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Pointers that India is witnessing a K-shaped Recovery

  • IAS NEXT, Lucknow
  • 26, Nov 2021
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The pointers are indicating that India is witnessing a K shaped recovery more than V-shaped with various groups and industries recovering much more rapidly than their counterparts.

What shapes of economic theory are in debate?

  • V-shaped recovery – A V-shaped recovery is characterized by a quick and sustained recovery in measures of economic performance after a sharp economic decline.
  • Such recoveries are generally spurred by rapid readjustment of consumer demand and business investment spending.
  • Because of the speed of economic adjustment and recovery in macroeconomic performance, a V-shaped recovery is a best-case scenario given the recession.
  • The recoveries that followed the recessions of 1920-21 and 1953 in the U.S. are examples of V-shaped recoveries.
  • The Economic Survey 2021 predicted a ‘V-shaped’ post-pandemic recovery.
  • The recovery in FY22 is indeed V-shaped after the first quarter because of 20 % expansion – a sharp upturn after a quick decline.


  • K-shaped recovery – A K-shaped recovery is one in which the performance of different parts of the economy diverges like the arms of the letter “K”.
  • In a K-shaped recovery some parts of the economy may see strong growth while others continue to decline.
  • Overall, the natural consequence of a pandemic is the widening of inequality and a K-shaped recovery.
  • Education, for example, is inherently K-shaped in many places and this has become even more skewed due to Covid-19.
  • A K-shaped recovery exhibits wealth inequality, greater corporate monopolies, a continuing racial wealth gap, long-term unemployment for low-income workers, and accelerating technological adoption.


  • What indicates that the economy is witnessing K shaped recovery?
  • Signs from industry – The effects of this K-shaped recovery can be observed through the growth and consumption in specific industries.
  • A report by CRISIL indicates that in the year 2021, two-wheeler sales are set to decline by 3%-6% year-over-year on top of a lower base in the year 2020.
  • The sales of two-wheelers are the second-lowest it has been in seven years and the festival season was unable to rectify this phenomenon.
  • On the other hand, premium cars and premium motorcycles have been resistant to the pandemic slowdown.
  • Impact of taxation – The taxation policy of the Government insists on maintaining indirect taxes on fuel and consumer products while lowering corporate taxes.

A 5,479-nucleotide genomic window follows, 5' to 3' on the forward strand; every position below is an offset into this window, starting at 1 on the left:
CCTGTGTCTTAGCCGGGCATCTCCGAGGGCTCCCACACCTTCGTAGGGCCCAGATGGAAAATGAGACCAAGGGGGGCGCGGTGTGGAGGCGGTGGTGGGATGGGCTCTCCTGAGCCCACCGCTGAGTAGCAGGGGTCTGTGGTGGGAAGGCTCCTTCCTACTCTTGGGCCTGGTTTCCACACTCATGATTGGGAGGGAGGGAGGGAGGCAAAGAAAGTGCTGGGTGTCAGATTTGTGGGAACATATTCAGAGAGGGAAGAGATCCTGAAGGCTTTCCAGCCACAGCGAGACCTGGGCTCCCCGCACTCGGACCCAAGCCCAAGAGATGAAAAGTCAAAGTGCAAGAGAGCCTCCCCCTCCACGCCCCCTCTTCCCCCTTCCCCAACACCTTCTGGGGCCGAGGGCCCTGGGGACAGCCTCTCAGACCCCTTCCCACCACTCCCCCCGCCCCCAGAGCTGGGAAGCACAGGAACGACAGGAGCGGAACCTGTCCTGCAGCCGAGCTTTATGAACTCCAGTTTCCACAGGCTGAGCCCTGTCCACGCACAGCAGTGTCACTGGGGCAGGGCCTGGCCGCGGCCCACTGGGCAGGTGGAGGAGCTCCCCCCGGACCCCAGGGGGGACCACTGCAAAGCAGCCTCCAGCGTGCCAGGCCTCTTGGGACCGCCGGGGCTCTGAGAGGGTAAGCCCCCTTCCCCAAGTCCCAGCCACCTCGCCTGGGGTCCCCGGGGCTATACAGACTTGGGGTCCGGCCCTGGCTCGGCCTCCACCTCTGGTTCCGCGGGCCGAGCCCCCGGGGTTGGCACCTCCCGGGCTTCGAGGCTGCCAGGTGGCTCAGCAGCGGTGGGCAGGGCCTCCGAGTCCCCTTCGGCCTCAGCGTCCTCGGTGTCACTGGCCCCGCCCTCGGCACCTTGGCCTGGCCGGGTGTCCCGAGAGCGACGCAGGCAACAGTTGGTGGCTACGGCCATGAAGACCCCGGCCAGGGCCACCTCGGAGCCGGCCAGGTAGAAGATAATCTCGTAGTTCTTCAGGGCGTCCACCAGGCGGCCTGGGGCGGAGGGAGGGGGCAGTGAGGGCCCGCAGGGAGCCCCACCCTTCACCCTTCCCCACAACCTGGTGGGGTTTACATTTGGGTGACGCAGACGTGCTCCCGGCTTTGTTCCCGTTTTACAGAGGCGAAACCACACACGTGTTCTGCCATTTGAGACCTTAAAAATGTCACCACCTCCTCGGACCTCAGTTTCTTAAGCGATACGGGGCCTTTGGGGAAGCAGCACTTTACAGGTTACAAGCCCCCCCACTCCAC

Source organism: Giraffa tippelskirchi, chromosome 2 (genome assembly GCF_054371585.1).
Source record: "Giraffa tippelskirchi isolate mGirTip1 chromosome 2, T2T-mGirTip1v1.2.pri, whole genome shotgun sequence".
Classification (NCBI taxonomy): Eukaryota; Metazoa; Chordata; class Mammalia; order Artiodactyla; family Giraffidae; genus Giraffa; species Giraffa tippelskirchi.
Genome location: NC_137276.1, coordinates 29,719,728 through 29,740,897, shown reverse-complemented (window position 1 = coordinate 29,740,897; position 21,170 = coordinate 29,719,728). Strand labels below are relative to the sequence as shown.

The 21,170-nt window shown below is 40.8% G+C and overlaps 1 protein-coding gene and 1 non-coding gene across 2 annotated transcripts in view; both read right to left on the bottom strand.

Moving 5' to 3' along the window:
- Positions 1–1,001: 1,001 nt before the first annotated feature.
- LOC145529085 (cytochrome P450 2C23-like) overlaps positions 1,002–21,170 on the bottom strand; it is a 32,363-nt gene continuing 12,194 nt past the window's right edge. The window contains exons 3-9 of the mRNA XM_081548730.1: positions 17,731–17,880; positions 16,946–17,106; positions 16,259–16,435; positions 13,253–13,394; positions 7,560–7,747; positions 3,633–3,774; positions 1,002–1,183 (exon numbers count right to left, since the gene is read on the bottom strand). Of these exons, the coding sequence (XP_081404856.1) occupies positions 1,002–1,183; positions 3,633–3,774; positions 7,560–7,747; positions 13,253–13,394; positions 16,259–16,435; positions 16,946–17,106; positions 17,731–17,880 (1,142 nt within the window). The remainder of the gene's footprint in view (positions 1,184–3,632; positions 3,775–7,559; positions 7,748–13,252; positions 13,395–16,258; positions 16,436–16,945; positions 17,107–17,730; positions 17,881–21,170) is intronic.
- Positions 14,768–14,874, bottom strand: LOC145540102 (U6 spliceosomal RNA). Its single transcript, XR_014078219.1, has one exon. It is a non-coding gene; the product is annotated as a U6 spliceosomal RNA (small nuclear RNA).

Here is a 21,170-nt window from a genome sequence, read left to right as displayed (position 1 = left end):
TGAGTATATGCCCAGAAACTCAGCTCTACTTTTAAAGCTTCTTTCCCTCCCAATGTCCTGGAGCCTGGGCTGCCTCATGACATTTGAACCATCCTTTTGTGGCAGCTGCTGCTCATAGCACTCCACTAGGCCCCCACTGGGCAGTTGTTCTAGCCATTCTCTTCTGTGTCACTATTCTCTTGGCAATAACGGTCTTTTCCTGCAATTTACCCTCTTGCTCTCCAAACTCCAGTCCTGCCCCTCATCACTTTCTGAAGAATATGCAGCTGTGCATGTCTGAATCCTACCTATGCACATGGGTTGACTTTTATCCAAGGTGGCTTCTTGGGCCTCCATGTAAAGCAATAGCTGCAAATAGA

• While inflation soars, the incomes of the middle and lower-middle-class have at best remained constant leading to a sustained loss in disposable income.
  • On jobs – Over five million people lost their jobs in October, according to a Centre for Monitoring Indian Economy (CMIE) report.
  • Unemployment coupled with the high food and fuel prices push families into poverty.
  • On NREGA – There is a greater demand now for MGNREGA jobs than in the pre-COVID-19 era.
  • But, in 2021-2022, the Government had cut its budget allocation towards MGNREGA by 34% for its inability to compensate workers in time and fairly.
  • People who are looking for MGNREGA work cannot afford to be unpaid for such long durations and this again ties back to placing upward pressure on unemployment figures.

Stimulus and growth – The recovery in the stock market and other such financial assets over the past year has been phenomenal but only less than 5% of India directly benefited from the said recovery.

  • The lower middle class which does not invest in such assets has no guard against inflation and their only hedge against inflation is their income.
  • The disproportional benefit of the asset price inflation favouring the upper-middle-class further displays the inherent K-shape of the recovery.

How can the Government address this phenomenon?

  • The U.S. and European economies have stimulated the economy bottom-up through unemployment cheques and social welfare schemes.
  • It is crucial that the Government addresses this phenomenon and works towards aiding the middle and lower-middle class.
  • It is essential to prioritise those who are more likely to spend (the middle and lower-middle-class) rather than those who have a greater propensity to save.
  • Social welfare schemes must be given greater importance to assist households to get through this period.
  • The velocity of money which sustained a significant shock from pandemic lockdowns needs to be kickstarted.
  • The Government needs to increase the progressive (direct) taxes and reduce the regressive (indirect) taxes to ease the financial pressure on lower-income households.